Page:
With 1 billion users worldwide, Facebook competes with Google in the race to take over the world. The platform is actively growing, buying other profitable companies and expanding its services. A true tell of a successful company is its ability to expand services and have users trust the platform regardless of how much that service diverges from its original purpose. First created as a social network, Facebook has expanded to a messaging app, news service and money-sharing platform.
To prove that it can successfully provide all of these services, Facebook is “unbundling the big blue app” (Dredge). As mobile use increases, Facebook will create standalone apps, similar to Messenger, for a variety of services. For example, a Facebook news app might provide the news posted by Facebook friends as well as any breaking news that Facebook has collected.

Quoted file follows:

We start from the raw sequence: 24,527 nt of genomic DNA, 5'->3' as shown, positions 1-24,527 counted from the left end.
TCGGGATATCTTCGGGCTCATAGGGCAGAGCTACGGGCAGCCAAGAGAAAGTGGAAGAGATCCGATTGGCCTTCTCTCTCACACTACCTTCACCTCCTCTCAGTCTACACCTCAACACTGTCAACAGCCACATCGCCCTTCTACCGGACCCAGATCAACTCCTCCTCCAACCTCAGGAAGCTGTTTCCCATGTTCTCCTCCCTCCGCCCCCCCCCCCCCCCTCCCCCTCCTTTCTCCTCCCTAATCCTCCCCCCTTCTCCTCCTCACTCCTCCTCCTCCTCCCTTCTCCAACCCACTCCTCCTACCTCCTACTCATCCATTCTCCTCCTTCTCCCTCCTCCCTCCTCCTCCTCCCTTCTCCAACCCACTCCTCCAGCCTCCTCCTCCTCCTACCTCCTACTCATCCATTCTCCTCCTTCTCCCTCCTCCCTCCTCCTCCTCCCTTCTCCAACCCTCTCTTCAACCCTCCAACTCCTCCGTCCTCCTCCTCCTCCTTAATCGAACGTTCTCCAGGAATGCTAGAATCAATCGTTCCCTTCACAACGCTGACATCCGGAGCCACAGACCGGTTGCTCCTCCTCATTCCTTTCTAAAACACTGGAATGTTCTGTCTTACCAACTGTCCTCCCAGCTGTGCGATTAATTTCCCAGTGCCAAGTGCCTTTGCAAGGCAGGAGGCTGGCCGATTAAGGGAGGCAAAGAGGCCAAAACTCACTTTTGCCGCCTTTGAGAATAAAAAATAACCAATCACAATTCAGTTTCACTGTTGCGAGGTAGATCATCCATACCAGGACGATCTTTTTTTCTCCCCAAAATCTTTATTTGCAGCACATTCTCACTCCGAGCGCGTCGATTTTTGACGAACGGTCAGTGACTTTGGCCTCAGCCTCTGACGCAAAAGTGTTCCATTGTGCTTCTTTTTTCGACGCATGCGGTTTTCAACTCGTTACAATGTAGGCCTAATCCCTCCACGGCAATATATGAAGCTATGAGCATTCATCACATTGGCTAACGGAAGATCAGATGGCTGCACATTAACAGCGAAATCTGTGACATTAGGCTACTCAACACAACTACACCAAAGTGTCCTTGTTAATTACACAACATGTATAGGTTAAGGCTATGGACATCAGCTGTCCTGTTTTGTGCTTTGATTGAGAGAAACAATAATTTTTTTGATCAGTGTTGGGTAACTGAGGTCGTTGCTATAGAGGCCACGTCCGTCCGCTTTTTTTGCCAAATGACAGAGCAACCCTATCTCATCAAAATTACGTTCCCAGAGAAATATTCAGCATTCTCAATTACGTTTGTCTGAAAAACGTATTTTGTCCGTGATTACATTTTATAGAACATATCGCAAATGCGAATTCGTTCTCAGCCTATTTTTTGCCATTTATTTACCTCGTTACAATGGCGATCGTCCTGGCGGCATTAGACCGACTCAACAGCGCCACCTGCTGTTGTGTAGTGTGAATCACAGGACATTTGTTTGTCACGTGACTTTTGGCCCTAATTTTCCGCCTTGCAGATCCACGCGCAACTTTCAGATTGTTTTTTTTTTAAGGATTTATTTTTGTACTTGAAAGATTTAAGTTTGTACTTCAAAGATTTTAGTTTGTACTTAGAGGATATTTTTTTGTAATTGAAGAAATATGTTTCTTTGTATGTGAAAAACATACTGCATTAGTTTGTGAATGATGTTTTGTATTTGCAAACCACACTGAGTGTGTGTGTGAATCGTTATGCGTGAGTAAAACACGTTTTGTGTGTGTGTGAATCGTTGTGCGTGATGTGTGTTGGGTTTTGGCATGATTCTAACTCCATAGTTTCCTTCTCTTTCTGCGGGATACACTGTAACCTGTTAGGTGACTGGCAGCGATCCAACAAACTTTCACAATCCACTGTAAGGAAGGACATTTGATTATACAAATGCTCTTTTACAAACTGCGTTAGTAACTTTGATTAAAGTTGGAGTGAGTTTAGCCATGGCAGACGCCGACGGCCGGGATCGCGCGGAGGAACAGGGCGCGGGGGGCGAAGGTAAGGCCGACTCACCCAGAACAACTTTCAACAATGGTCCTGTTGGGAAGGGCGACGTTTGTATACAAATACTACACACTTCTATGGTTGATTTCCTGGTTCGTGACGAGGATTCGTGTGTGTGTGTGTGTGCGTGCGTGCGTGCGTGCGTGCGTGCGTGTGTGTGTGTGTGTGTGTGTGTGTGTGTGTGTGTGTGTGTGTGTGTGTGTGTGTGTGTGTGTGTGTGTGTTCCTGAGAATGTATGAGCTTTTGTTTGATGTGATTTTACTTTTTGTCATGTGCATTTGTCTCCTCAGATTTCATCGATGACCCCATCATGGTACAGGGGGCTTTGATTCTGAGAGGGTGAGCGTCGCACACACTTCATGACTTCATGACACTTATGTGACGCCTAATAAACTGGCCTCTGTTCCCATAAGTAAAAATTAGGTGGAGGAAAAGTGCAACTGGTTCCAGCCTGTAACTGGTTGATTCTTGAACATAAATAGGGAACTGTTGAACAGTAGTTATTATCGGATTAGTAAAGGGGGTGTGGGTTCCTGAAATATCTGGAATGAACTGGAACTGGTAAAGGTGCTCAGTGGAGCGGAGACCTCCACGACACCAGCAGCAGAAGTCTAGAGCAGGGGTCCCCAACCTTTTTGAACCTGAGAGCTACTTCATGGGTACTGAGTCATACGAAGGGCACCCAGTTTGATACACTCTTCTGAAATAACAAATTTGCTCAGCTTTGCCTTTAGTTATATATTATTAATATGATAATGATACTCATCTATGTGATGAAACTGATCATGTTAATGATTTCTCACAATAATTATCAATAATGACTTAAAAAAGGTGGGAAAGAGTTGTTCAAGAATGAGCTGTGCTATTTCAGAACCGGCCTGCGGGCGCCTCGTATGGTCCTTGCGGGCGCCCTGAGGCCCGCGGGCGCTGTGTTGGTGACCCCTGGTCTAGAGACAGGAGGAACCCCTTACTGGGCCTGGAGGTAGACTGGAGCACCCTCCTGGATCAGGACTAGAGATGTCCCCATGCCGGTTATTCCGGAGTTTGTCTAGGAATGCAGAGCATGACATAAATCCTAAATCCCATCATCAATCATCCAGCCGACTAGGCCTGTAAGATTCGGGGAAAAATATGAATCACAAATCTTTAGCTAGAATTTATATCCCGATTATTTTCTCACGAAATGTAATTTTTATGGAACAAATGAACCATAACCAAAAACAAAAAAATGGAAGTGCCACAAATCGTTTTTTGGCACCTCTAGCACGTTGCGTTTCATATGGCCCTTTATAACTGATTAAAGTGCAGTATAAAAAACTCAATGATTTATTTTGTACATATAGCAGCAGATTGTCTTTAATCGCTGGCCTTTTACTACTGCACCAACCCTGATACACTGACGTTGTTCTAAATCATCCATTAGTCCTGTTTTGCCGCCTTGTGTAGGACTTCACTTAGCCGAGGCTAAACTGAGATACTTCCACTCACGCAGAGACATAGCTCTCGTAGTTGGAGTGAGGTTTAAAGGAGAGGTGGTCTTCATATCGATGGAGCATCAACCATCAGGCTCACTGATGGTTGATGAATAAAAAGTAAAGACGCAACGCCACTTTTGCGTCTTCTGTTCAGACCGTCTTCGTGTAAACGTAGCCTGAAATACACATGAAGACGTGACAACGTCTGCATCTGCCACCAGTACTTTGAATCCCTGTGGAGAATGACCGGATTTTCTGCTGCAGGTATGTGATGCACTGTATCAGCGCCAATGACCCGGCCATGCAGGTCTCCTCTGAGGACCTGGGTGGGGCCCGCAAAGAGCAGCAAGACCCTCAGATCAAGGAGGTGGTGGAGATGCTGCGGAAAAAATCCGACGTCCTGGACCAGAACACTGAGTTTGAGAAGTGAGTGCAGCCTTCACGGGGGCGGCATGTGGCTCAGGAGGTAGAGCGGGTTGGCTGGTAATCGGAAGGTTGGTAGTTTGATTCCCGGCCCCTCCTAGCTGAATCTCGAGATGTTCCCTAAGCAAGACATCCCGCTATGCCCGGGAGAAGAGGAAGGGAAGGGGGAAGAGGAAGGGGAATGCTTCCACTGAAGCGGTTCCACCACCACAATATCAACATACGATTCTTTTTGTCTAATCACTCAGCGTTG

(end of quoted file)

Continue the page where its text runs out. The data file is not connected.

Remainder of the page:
This will benefit consumers and Facebook. The apps will more specifically provide the services that a mobile user is looking for, while providing Facebook with even more personalized data (Lafrance). In the next decade, standalone apps will better show what users like regarding a certain service, expanding the specificity of ad targeting and increasing the desire to advertise with Facebook.
The trust placed in a platform like Facebook, and its $3 billion in yearly revenue, allows it to experiment. In the next few decades, Facebook will roll out virtual reality on a newsfeed-like platform (Kaplan). The integration of virtual reality into news, education and other areas will eventually exist, but perhaps not through Facebook. The mission of Facebook at the time will play into its decision about whether to control the virtual reality realm or use it simply for social connections.